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View Full Version : MRI shows SM but no symptoms. hypothetical question regarding treatment



anniemac
27th May 2011, 05:34 PM
This question has been bothering me lately. Ella's neurologist is not a researcher or anyone well known, but he did speak a year ago to some people in Charlotte about CM/SM. He used a lot of Dr. Rusbridge's information but he said something that hit me more than numbers. He said (which is a number debated) it could be said around 50% of Cavaliers have SM. He looked around and said half of those here because many do not show symptoms which is why breeding.... I don't want to get into all that.

He said that the majority of the time he sees SM is from an MRI on a completely unrelated issue. The dog may not have symptoms but the MRI shows they have SM. When I interviewed Dr. Marino, I asked the question on what would you say to someone who has a dog that does not have symptoms but is diagnosed with SM. Of course he went into the surgery side. icon_whistlingbut I thought he would say something to not worry people. In breeding its one thing but as a pet owner, why would you want to know or have an MRI IF it was not for research and there were no symptoms?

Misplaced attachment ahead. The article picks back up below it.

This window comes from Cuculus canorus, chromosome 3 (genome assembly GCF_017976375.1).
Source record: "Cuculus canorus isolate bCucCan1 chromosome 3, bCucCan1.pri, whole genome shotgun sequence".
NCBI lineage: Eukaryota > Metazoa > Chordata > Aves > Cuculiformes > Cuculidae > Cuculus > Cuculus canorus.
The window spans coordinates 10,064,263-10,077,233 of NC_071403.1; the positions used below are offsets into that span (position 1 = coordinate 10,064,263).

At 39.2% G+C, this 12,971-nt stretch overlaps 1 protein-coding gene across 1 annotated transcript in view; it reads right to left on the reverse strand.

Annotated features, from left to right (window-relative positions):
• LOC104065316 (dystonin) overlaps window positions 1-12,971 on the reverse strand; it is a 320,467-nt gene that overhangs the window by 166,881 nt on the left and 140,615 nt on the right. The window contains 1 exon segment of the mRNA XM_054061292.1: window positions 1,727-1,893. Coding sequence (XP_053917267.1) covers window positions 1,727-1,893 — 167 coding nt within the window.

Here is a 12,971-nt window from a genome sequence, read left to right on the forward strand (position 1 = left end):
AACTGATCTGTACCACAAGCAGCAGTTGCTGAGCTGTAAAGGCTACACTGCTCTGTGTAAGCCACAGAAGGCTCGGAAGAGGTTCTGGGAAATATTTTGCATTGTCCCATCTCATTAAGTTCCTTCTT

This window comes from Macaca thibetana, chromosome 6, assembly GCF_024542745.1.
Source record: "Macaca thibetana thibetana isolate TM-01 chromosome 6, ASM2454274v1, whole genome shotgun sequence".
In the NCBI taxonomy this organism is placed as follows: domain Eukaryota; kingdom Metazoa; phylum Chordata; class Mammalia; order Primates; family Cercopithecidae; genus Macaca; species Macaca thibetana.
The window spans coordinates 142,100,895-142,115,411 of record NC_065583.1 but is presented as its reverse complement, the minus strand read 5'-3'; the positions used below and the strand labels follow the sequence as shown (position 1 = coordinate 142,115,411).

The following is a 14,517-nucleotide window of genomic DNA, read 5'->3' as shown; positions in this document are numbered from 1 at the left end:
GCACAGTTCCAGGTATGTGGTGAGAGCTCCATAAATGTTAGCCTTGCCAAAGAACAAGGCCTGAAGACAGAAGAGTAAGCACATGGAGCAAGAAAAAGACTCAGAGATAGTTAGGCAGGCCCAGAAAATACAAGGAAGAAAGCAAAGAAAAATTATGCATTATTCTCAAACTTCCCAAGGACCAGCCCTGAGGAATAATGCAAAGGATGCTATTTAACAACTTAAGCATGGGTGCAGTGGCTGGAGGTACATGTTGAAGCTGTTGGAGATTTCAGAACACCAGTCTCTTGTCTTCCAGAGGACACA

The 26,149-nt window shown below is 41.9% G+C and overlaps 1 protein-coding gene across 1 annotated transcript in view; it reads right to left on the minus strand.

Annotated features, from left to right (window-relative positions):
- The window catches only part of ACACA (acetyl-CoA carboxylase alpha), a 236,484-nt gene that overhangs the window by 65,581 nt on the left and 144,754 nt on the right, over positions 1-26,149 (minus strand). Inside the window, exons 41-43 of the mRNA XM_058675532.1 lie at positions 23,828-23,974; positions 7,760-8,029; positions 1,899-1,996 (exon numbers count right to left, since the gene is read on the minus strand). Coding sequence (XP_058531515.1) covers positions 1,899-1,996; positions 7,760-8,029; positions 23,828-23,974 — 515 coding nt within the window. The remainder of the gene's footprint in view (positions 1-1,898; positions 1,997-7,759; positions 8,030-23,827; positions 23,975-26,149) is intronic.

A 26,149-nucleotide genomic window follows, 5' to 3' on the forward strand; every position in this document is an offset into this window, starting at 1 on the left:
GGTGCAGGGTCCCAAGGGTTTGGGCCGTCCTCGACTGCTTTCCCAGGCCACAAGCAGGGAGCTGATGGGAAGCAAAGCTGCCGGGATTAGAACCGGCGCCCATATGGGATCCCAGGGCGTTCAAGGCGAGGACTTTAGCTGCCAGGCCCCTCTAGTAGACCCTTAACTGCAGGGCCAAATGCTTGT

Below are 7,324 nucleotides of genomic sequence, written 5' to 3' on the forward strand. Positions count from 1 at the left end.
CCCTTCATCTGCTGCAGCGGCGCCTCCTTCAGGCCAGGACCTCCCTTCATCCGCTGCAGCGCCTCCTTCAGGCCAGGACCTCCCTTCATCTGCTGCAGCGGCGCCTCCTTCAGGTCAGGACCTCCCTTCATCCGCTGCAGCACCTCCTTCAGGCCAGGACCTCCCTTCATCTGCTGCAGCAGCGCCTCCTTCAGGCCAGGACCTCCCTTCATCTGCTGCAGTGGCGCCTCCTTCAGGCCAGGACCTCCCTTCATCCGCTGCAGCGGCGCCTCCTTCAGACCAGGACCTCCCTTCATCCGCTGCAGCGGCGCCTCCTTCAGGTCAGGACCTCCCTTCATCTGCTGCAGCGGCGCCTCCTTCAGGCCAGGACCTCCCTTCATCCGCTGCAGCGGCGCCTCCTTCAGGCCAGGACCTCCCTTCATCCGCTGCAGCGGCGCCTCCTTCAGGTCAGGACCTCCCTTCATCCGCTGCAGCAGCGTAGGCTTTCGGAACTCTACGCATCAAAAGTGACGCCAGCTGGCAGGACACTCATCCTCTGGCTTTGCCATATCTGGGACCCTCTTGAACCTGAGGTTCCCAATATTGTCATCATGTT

A couple people mentioned having an MRI done and I wondered about it.
I feel surgery based on an MRI is way aggressive and even wonder about medication for asymptomatic cavaliers (long term effects etc)
Some may say go ahead with a CSF reducer but I don't know. I don't think I would want to know or maybe I would. I just want to know thoughts.

Blondiemonster
27th May 2011, 05:52 PM
If it wasnt for the post frontline issue last year i wouldve never known about her sm.. Id still not know... Would it have made a difference? I dont know.. Im still unconvinced thr gabapentin does anything. She is a sensitiven girl but a happy one. Id personally feel uncomffortable about surgery still as well as prednisone. I think neuros treat agressively.

Love my Cavaliers
27th May 2011, 07:01 PM
Oliver did have an MRI done, but not for SM symptoms. He had one done because he was symptompatic for disc issues and the MRI was the best way to determine the extent of his disc deterioration. So, in a way, I guess you could say that he had an MRI for symptoms, just not SM symptoms. Luckily, the MRI showed no SM and he was already 9 years old when he had the MRI.

Three of my dogs have had MRIs - Riley was obvious (SM Symptoms) Oliver as stated above, and Oz had one because I wasn't sure if he had EFS or SM (the MRI showed CM, no syryinx). Maddie shows no symptoms of SM at all so it would be hard to justify the cost. She had a collapsing episode about two weeks ago and I thought they might MRI her, but they think it might have more to do with her heart. They heard a slight click in her heart, but that's it - and it hasn't happened again.

Even knowing what I know now, I think I'd rather live in bliss until my dog showed symptoms (since I'm not going to breed). At least I know what to be on the lookout for now.

Kate H
27th May 2011, 08:47 PM